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'Back to the Future'--Filming in Double Time : Movies: Two sequels to the megahit that took in $358 million at the box office are coming to the present. The first opens this week; the second is scheduled for summer.

November 20, 1989|ELAINE DUTKA | TIMES STAFF WRITER

"Synchronize your watches," proclaims the massive billboard hovering over the Sunset Strip, keeping a vigil on the number of hours, minutes and seconds remaining until the release of "Back to the Future Part II," a follow-up to the top-grossing film of 1985.

Similar billboards have been counting down in Universal City and in New York City's Times Square. There is no name identification. Just the familiar image of Michael J. Fox, who, as the adolescent time traveler Marty McFly, helped sell $358 million worth of tickets worldwide for Universal Pictures.

A payoff like that begs for a sequel, and now, after a 4-year wait, Universal has not one but two sequels, shot back to back and scheduled for release within six months of each other.

"Back to the Future Part II," which takes Marty, his girlfriend Jennifer (Elisabeth Shue) and wild-eyed Doc Brown (Christopher Lloyd) to the year 2015, opens Wednesday; "Back to the Future Part III," set mostly in the Old West, is set to surface at the beginning of next summer. The studio has yet to determine plans for the release of the sequels' videos.

The price tag for the two is about $80 million, which director Robert Zemeckis acknowledges is $10 million to $15 million less than if they'd been shot separately, but still more than twice the industry average.

"Doing both at the same time was quite a risk," said Tom Pollock, president of Universal Pictures. "It was much more expensive initially . . . like laying out the money for four films at once."

Zemeckis and co-producer/screenwriter Bob Gale, faced with a "floodgate of ideas," pitched the two-sequel idea to the studio last fall.

"It seemed an audacious, insane proposal on the face of it," said Gale, "but it made sense economically and creatively. No sets had to be reassembled, no schedules coordinated three years down the line. And since Michael had to play a high school kid, waiting the few years it usually takes for a studio to mount a big special-effects movie would have been pushing the outside of the envelope."

"Part II" begins where the original left off. "It's your kids, Marty. Something's gotta be done about your kids," warned Doc Brown--and Marty and Jennifer, zooming off in the DeLorean time capsule, take his words to heart. What they encounter is neither Orwellian nor Lucas-like, but rather a humorously depressing picture of their middle-aged selves . . . and, later on, the specter of an "alternate 1985" in which greed and environmental neglect have run amok.

"We decided there was no way we could predict the future accurately," Gale noted, "so we decided to have some fun with it."

What surfaced was a true modern-day fantasy, a world in which the Cubs win the pennant and the justice system (devoid of lawyers) works well. Sight gags and inside jokes abound. "Surf Vietnam," reads one travel poster. Playing at the local theater is " 'Jaws 19,' directed by Max Spielberg."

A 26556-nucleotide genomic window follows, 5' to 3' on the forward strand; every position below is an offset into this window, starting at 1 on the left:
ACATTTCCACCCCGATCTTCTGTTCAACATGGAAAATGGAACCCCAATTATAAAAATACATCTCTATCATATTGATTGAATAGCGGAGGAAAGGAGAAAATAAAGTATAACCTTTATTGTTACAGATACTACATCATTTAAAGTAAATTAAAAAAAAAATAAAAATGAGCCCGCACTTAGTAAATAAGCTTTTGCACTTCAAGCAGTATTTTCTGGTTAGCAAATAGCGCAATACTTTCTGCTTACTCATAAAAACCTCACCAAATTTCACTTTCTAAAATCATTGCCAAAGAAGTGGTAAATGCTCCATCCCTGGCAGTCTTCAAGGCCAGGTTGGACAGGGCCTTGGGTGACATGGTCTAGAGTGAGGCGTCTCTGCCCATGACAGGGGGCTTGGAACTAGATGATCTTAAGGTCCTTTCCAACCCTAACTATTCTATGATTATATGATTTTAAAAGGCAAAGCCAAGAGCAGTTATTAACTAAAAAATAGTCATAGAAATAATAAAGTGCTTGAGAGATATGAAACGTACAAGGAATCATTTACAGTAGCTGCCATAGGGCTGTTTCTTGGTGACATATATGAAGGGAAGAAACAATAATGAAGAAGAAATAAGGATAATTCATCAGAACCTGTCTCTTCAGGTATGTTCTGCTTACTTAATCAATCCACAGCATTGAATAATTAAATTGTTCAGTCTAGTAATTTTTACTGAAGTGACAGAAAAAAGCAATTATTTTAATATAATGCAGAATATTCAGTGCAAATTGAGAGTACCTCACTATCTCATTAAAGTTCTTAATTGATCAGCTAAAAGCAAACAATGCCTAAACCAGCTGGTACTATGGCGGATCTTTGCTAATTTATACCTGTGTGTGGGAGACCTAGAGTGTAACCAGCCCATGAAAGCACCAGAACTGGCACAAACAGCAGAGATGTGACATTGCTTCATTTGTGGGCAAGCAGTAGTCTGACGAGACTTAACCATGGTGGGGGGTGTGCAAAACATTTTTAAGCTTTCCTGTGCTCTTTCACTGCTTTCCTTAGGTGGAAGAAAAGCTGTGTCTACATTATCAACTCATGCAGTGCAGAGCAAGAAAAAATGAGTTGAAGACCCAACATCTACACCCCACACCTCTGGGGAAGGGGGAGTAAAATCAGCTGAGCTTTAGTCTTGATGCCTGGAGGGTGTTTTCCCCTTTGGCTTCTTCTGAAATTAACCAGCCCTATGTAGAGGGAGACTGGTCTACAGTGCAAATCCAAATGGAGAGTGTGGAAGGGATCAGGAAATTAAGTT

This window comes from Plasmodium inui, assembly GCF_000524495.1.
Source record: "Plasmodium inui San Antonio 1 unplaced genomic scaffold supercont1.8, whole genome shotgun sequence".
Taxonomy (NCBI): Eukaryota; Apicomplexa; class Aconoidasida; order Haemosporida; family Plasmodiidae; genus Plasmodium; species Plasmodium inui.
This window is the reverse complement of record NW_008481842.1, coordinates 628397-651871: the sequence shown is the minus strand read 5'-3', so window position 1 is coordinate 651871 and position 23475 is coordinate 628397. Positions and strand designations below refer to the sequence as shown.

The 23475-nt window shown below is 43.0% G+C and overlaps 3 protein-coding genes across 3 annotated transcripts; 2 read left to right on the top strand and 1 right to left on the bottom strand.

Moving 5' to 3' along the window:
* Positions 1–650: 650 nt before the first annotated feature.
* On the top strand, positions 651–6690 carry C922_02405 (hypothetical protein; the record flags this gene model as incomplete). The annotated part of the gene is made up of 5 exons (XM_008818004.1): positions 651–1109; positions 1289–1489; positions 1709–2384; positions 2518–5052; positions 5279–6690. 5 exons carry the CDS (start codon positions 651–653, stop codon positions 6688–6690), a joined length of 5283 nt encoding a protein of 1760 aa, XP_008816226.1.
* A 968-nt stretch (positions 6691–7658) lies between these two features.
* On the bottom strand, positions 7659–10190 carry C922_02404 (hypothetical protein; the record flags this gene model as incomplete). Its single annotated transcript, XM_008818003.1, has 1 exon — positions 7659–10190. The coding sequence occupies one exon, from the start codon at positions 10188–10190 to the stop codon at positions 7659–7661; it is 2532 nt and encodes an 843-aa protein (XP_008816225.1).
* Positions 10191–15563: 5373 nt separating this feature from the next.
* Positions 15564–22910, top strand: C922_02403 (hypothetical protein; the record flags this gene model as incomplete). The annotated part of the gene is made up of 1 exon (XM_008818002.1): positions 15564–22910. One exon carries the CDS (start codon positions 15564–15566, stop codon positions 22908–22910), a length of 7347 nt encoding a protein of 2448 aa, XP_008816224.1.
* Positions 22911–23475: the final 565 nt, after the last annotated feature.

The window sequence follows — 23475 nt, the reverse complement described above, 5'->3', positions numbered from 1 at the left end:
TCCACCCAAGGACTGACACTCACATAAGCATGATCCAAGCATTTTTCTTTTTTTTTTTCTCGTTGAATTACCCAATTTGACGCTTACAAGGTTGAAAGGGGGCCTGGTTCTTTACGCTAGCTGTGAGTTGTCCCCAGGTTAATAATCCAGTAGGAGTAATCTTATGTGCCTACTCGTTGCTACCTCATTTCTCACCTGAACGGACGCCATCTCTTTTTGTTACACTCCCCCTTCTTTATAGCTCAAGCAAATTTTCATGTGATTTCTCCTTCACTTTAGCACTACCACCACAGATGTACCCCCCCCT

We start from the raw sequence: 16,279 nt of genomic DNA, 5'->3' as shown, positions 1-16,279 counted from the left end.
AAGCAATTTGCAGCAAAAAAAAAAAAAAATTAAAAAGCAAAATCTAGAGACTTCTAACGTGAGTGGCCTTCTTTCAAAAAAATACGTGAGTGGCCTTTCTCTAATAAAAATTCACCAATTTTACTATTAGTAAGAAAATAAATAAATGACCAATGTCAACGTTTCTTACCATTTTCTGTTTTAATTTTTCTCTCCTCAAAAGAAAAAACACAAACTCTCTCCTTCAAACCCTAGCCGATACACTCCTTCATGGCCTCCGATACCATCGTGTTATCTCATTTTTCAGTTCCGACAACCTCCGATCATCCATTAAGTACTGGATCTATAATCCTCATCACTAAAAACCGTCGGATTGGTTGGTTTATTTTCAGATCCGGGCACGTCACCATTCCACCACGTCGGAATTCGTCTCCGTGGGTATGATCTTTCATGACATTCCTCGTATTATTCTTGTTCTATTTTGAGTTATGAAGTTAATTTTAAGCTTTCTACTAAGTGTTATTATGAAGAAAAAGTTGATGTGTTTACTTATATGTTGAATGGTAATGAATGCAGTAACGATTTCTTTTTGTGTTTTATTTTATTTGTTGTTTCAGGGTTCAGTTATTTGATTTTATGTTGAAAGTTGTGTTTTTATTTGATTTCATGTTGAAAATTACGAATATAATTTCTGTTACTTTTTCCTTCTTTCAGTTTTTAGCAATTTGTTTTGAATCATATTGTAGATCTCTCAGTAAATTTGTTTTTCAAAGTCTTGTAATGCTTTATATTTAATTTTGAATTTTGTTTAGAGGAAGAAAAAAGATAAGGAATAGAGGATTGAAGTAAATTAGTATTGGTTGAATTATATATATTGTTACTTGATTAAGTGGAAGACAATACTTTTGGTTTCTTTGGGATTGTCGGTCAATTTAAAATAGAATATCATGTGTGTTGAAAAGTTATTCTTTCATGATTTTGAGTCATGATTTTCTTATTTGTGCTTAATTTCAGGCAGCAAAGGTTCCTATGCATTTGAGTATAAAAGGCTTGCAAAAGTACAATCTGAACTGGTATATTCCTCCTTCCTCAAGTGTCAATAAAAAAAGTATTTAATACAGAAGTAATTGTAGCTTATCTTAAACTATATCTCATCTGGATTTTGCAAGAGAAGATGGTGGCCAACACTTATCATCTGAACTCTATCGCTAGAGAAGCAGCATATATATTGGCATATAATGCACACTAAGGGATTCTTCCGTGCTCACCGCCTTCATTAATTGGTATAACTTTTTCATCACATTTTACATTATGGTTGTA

A trailer with highlights of "Part III" is tacked onto the end. "Depending on what happens with this one, it's either the world's most brilliant marketing ploy or the most audacious affront," said Fox, talking by phone from the Northern California set where "Part III" is still in production. "It could be perceived as presumptuous, but the last thing Bob Zemeckis wants is for people to think he phoned this one in. He's a great 'You ain't seen nothing yet' kind of guy."

The two Bobs have collaborated ever since their days at USC Film School, sharing screenplay credit on three Zemeckis films--"Used Cars," "I Wanna Hold Your Hand" and "Back to the Future"--as well as on Steven Spielberg's "1941." "Bob G. is the thinker, the strategist," Fox explained. "Bob Z. is the doer, the one who takes the seeds that have been planted and reads even more into them than originally intended."

Zemeckis said that doing a sequel was the furthest thing from his mind when he and Gale knocked out the first "Back to the Future" draft in 1981. The project, originally developed at Columbia, had been turned down by every major studio, and prospects for getting it to the big screen were dim.

"It was before 'E.T.,' " said Gale, "and no one was sure there was a market for a 'sweet' film. Everyone told us to take it to Disney, which, in the pre-Eisner-and-Katzenberg days, wasn't up for a film about a romance between this kid and his mother."

A month after his "Romancing the Stone" took off at the box office in 1984, Zemeckis' time-warp comedy got the green light from Universal. When the studio asked him to do the sequel, however, the director had second thoughts.

"I didn't know if I wanted to re-enter Back-to-the-Futureland," said Zemeckis, from the Jamestown, Calif., location. "But it became clear that the train was going to leave the station whether I was on it or not. Better to have some control and be faithful to the original, I figured, than to turn my back and walk away."

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